Ottawa

Need 175 buses? OC Transpo might have a deal for you

With Ottawa's new Confederation Line trains up and running — usually — the city suddenly finds itself with 175 spare buses on its hands.

Diesel-electric hybrids proved costly

One of the diesel-electric buses makes its way up Bank Street in this file photo. (Martin Weaver/CBC)

With Ottawa's new Confederation Line trains up and running — most of the time — the city suddenly finds itself with 175 spare buses on its hands.

OC Transpo is moving ahead with a plan to off-load its Orion VII hybrids even though the diesel-electric buses, purchased between 2008 and 2010, aren't the oldest in its fleet.

Director of transit operations Troy Charter said the city considered a lot of options when it decided which buses to retire, but ultimately decided on the entire class of hybrids.

"That was right about the same number that we needed to pull out with the launch of Line 1, so we also looked at the benefits with standardizing our bus fleet," Charter said.

"It just simplifies our operations greatly, especially when you're dealing with over 800 buses." 

Expensive maintenance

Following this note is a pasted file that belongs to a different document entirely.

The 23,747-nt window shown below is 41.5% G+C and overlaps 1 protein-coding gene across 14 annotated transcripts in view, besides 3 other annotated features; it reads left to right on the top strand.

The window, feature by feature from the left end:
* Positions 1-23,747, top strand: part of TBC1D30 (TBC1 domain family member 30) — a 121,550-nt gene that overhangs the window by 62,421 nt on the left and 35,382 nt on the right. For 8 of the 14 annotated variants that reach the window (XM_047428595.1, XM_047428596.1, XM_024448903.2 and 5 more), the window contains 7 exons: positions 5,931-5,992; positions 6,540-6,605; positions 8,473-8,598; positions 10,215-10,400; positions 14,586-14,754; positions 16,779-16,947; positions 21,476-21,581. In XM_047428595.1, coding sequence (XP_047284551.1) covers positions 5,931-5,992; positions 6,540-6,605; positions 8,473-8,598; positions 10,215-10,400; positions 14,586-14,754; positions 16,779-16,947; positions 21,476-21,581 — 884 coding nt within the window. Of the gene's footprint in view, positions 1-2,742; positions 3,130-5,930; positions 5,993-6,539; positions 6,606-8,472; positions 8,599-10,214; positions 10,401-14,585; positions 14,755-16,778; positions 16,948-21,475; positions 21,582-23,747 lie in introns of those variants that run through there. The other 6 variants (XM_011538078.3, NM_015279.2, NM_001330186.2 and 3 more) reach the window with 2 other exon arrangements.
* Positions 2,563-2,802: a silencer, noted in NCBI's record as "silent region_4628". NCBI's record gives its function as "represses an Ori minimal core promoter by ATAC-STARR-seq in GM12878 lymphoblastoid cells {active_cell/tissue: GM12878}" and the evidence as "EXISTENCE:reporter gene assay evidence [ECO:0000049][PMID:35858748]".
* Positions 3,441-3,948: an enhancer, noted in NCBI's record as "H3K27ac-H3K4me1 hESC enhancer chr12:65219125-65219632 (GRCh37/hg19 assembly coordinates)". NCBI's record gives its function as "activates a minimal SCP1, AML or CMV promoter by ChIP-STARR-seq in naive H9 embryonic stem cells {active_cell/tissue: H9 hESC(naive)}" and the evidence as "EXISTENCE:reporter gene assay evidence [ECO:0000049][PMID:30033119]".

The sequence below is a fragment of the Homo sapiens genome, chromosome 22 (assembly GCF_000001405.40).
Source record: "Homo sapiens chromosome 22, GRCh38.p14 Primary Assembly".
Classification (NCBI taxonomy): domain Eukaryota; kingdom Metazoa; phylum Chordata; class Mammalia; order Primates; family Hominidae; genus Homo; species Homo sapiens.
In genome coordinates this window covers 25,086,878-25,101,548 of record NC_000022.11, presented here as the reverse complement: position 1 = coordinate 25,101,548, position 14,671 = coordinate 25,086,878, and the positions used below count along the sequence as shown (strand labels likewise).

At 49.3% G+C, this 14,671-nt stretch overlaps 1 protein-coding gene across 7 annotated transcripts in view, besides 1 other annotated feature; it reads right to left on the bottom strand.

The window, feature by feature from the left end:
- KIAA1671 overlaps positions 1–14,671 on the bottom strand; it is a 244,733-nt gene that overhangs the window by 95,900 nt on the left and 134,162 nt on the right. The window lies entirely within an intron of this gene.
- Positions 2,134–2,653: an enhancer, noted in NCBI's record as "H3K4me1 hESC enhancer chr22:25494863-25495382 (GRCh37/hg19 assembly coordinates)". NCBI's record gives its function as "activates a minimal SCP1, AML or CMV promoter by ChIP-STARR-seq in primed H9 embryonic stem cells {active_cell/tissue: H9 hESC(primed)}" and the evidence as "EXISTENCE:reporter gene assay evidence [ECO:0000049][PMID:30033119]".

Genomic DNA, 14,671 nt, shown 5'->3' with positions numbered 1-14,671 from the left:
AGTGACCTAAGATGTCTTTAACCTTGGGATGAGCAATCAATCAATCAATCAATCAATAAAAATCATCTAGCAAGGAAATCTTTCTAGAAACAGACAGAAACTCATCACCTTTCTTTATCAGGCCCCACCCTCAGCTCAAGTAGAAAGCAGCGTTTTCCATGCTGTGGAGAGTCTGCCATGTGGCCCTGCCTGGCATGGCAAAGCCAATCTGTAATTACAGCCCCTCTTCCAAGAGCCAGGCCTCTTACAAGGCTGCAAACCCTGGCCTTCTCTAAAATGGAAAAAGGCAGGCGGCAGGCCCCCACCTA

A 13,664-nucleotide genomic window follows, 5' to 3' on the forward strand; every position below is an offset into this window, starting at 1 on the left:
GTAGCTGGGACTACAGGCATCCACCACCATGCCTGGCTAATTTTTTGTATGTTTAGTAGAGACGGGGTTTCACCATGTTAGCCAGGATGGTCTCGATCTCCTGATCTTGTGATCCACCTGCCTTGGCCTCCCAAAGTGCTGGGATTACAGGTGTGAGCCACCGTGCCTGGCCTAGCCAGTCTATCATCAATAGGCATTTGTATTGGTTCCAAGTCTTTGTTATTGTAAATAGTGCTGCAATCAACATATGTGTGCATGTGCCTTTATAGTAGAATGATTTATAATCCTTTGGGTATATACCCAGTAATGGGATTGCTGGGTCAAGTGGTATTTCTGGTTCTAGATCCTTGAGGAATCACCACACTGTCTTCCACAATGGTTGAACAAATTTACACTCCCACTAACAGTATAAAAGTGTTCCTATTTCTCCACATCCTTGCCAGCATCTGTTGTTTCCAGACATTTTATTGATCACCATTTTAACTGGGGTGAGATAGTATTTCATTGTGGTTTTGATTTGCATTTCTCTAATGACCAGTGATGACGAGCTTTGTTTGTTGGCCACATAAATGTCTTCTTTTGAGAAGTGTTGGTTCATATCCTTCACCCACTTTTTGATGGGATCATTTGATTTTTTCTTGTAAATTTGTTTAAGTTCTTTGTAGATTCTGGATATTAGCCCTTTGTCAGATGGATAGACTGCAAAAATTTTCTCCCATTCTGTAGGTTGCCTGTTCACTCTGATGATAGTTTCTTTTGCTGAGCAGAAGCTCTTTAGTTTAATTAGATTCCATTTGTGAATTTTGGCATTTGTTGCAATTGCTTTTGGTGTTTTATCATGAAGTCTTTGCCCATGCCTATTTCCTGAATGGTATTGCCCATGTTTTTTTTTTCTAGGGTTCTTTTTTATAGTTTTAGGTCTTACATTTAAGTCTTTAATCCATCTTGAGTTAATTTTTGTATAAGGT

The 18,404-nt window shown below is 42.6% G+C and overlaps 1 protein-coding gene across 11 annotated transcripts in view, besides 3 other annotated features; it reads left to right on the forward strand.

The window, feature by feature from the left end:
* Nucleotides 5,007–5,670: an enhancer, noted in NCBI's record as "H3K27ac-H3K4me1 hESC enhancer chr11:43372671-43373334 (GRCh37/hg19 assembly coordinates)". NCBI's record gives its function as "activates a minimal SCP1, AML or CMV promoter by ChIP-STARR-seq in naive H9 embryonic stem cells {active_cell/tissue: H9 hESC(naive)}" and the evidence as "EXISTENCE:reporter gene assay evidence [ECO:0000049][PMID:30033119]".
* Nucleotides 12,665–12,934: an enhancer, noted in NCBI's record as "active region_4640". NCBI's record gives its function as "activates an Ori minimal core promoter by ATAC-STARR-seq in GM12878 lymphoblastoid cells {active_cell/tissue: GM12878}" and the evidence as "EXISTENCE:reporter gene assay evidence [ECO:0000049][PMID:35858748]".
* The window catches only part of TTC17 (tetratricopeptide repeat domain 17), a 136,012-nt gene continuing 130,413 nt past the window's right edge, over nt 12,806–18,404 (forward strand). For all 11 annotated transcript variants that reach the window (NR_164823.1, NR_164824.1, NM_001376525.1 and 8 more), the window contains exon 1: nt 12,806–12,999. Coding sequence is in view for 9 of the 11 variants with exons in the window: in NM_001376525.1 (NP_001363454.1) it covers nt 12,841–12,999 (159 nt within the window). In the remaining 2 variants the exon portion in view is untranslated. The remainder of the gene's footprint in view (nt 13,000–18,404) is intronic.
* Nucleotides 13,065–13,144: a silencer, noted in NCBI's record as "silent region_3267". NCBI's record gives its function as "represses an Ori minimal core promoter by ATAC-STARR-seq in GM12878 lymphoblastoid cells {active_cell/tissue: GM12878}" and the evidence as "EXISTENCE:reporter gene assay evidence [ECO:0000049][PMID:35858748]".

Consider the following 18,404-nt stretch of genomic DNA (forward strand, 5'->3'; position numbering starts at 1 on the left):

Charter said removing the hybrid buses allows OC Transpo to cancel their maintenance contract and avoid a major battery overhaul that was coming soon.

"It's an expensive proposition to replace the batteries for a single bus, let alone the whole fleet," he said. 

The buses have been an expensive acquisition from the start, each costing $150,000 more than a standard model with a similar capacity.

Then the city was hit with a $7-million bill to replace batteries in 2012. OC Transpo even considered retrofitting the vehicles to make them diesel-only. 

New options 

Charter said environmentally friendly buses have come a long way since the Orion VII hybrids were introduced.

"These were first-generation electric batteries, and the technology has changed," he said. "There is a lot of new technology out there now than there was 10 to 15 years ago."

The city's transit commission has asked for a study of fully electric buses.

Meanwhile, the city has started the process of selling the old ones, likely to another municipality, but Charter said it's hard to know if there will be a buyer.

"There has been years when we reduce buses that we have had buyers, and there are other years where we haven't," he said.

"It is hard for me to speculate, but we are going to go through the process." 

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